A few nights ago, while surfing late-night television offerings, I found myself entranced by a rather astute looking, young man giving all he had as he delivered an incredibly passionate speech. The topic of his speech was civil rights, and it was being televised by C-SPAN.
In bottom, right-hand corner of television, name of speaker was displayed as "Jesse Jackson, Jr., Rep. Illinois." I quickly realized I was listening to 36 year-old son of civil rights activist, Reverend Jesse Jackson. It caught my attention because I didn't even know Rev. Jackson had a son, let alone that his son was a U.S. Congressman for state of Illinois.
The young Congressman Jackson spoke eloquently, authoritatively and passionately. With television camera focused only on him, I couldn't see his audience, but I imagined him to be speaking to hundreds or maybe thousands of people.
He spoke without notes, and his words flowed smoothly. His thoughts were clear, concise and respectful. He confidently addressed questions from press as passionately as he delivered his speech.
As Congressman Jackson completed his remarks, and host thanked him for his time, C-SPAN camera began to "pan out" and take in a wider view of room in which Mr. Jackson gave his speech.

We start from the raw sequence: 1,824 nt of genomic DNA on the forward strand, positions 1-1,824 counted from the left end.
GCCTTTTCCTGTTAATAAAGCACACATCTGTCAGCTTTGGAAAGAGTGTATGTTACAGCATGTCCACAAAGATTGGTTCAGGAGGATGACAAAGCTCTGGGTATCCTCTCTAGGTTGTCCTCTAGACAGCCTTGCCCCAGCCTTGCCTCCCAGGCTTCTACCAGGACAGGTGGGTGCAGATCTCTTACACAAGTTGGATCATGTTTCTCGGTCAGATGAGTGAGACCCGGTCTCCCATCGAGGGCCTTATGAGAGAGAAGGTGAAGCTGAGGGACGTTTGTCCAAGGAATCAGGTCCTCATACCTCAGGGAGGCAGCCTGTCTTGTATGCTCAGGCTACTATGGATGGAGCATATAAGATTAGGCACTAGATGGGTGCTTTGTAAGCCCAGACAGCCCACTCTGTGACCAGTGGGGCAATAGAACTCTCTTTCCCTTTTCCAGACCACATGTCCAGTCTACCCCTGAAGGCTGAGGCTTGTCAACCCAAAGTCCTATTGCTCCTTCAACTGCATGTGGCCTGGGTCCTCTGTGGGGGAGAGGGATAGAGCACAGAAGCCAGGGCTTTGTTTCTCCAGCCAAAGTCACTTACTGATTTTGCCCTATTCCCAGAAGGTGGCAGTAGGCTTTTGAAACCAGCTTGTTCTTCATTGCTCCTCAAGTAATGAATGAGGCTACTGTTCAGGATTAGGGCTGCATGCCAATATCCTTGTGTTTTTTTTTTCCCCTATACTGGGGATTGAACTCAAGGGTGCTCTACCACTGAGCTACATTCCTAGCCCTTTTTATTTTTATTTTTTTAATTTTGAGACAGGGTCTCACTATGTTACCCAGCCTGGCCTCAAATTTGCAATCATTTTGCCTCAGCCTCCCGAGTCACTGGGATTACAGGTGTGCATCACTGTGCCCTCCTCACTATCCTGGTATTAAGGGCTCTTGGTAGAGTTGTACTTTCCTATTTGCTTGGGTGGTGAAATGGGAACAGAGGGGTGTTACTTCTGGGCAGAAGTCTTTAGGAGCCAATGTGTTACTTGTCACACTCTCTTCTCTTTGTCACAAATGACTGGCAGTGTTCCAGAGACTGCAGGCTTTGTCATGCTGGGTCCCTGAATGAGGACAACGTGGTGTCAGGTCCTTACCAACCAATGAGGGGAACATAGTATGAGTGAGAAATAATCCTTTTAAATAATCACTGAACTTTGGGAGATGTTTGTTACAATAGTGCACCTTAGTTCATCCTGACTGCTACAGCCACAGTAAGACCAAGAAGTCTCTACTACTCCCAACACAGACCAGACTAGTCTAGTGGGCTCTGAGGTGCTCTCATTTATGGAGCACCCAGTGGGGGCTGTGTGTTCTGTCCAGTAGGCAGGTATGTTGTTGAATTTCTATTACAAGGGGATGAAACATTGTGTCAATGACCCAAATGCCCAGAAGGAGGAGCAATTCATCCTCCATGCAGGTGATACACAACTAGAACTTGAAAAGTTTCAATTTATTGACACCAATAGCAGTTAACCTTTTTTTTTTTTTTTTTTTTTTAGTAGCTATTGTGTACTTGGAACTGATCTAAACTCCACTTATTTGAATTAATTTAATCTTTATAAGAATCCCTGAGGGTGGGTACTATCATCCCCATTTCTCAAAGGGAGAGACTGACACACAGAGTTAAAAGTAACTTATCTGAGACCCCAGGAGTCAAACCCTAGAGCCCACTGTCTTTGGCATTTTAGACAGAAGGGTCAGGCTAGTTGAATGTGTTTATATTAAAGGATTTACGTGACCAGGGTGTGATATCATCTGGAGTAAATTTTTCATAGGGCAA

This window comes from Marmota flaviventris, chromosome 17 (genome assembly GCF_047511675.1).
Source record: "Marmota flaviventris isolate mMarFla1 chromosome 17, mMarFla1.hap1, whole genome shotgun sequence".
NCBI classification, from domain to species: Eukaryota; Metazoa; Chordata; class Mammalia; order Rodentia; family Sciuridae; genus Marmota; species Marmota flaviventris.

Within seconds, camera showed entire room. As it turned out, audience I imagined to number in hundreds or thousands was actually about 4 people, as well as about a half dozen members of press.
A total of only 10 people sat before Congressman Jackson as he passionately poured out his heart and soul to them!
At first, I was amazed that Congressman Jackson could get himself so "in zone" for such a small audience. It made me think how discouraged I might feel if I were to give a speech and only 10 people showed up to hear me.
Then it hit me . . .
I was guilty . . .
Caught red-handed . . .
I caught myself playing "all or nothing" game. Maybe you know this game. It's when I tell myself there are only certain times I can put myself "out there" completely, passionately and authentically.
Usually, it's only when stakes are high and game is big. Or I can only be totally who I am in certain situations or with certain people. I'm a master at game. I know exactly where, when and with whom I can totally be who I really am and speak my truth with same passion, authority and eloquence as did Congressman Jackson.